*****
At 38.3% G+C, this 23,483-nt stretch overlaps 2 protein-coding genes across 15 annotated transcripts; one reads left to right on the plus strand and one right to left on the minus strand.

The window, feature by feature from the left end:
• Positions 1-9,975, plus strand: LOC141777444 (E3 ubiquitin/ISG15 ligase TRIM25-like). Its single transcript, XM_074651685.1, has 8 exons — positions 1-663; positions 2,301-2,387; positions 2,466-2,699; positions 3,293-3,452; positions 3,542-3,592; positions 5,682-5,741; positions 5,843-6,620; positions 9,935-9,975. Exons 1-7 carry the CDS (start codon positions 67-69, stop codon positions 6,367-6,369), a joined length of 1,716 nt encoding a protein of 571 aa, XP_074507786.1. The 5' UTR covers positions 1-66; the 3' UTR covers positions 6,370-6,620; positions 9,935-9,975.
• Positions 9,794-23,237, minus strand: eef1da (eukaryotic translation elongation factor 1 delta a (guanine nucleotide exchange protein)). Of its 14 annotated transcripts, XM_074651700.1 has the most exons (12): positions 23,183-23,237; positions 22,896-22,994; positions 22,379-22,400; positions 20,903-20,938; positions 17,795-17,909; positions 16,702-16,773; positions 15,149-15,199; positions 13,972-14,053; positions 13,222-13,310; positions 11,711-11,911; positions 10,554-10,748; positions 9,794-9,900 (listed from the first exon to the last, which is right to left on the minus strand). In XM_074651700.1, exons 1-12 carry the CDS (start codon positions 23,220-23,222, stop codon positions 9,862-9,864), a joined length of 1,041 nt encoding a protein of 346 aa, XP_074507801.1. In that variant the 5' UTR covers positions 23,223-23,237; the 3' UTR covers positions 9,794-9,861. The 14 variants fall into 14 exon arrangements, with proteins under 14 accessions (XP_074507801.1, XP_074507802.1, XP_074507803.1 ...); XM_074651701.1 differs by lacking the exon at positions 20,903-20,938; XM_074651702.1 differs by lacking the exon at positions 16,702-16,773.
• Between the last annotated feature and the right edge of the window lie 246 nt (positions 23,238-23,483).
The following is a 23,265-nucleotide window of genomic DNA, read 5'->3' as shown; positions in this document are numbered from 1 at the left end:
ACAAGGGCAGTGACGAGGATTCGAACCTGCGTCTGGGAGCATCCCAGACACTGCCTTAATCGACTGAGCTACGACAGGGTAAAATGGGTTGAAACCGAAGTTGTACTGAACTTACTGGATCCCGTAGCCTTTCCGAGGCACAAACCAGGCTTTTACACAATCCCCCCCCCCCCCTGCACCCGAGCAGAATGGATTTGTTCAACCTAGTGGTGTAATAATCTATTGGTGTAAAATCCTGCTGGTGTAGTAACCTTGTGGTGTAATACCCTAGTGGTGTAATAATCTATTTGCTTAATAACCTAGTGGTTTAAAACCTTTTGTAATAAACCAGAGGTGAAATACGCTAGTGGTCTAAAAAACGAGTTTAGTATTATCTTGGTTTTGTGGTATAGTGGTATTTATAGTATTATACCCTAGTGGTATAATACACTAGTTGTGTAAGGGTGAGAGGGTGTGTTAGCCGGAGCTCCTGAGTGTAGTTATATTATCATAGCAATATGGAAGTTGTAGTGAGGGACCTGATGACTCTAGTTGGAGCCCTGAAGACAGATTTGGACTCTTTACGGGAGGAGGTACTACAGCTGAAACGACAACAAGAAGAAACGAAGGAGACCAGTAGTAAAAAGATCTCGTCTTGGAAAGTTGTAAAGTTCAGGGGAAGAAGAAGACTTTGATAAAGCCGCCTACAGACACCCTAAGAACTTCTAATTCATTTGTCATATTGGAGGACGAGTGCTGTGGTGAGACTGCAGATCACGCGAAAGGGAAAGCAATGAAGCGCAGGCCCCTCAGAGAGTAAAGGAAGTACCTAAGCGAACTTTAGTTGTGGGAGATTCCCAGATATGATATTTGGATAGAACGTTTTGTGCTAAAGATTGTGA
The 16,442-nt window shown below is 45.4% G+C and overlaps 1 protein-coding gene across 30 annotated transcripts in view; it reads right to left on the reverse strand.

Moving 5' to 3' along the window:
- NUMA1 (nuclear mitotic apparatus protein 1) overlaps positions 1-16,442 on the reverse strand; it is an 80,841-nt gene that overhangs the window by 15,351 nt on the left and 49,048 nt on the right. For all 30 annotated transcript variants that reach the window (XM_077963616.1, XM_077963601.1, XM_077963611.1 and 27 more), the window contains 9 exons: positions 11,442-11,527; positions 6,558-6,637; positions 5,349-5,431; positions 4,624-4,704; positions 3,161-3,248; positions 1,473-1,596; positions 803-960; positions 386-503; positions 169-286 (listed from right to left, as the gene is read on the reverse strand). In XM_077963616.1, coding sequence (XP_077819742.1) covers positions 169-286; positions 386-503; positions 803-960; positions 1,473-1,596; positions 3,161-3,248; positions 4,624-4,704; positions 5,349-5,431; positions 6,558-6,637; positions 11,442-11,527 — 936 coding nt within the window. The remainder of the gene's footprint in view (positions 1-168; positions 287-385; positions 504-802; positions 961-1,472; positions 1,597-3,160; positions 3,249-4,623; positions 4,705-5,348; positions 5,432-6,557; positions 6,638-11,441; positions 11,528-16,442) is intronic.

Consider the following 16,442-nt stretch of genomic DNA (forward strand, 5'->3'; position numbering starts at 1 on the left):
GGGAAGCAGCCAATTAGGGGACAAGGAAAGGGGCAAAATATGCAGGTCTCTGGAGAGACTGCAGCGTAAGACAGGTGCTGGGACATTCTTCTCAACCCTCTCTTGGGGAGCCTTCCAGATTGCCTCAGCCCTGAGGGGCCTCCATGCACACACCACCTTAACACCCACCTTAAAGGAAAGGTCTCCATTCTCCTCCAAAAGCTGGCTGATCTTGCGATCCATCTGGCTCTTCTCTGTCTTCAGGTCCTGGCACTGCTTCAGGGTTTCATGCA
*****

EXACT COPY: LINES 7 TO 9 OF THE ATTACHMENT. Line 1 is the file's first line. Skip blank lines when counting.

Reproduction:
ACAAGGGCAGTGACGAGGATTCGAACCTGCGTCTGGGAGCATCCCAGACACTGCCTTAATCGACTGAGCTACGACAGGGTAAAATGGGTTGAAACCGAAGTTGTACTGAACTTACTGGATCCCGTAGCCTTTCCGAGGCACAAACCAGGCTTTTACACAATCCCCCCCCCCCCCTGCACCCGAGCAGAATGGATTTGTTCAACCTAGTGGTGTAATAATCTATTGGTGTAAAATCCTGCTGGTGTAGTAACCTTGTGGTGTAATACCCTAGTGGTGTAATAATCTATTTGCTTAATAACCTAGTGGTTTAAAACCTTTTGTAATAAACCAGAGGTGAAATACGCTAGTGGTCTAAAAAACGAGTTTAGTATTATCTTGGTTTTGTGGTATAGTGGTATTTATAGTATTATACCCTAGTGGTATAATACACTAGTTGTGTAAGGGTGAGAGGGTGTGTTAGCCGGAGCTCCTGAGTGTAGTTATATTATCATAGCAATATGGAAGTTGTAGTGAGGGACCTGATGACTCTAGTTGGAGCCCTGAAGACAGATTTGGACTCTTTACGGGAGGAGGTACTACAGCTGAAACGACAACAAGAAGAAACGAAGGAGACCAGTAGTAAAAAGATCTCGTCTTGGAAAGTTGTAAAGTTCAGGGGAAGAAGAAGACTTTGATAAAGCCGCCTACAGACACCCTAAGAACTTCTAATTCATTTGTCATATTGGAGGACGAGTGCTGTGGTGAGACTGCAGATCACGCGAAAGGGAAAGCAATGAAGCGCAGGCCCCTCAGAGAGTAAAGGAAGTACCTAAGCGAACTTTAGTTGTGGGAGATTCCCAGATATGATATTTGGATAGAACGTTTTGTGCTAAAGATTGTGA
The 16,442-nt window shown below is 45.4% G+C and overlaps 1 protein-coding gene across 30 annotated transcripts in view; it reads right to left on the reverse strand.

Moving 5' to 3' along the window: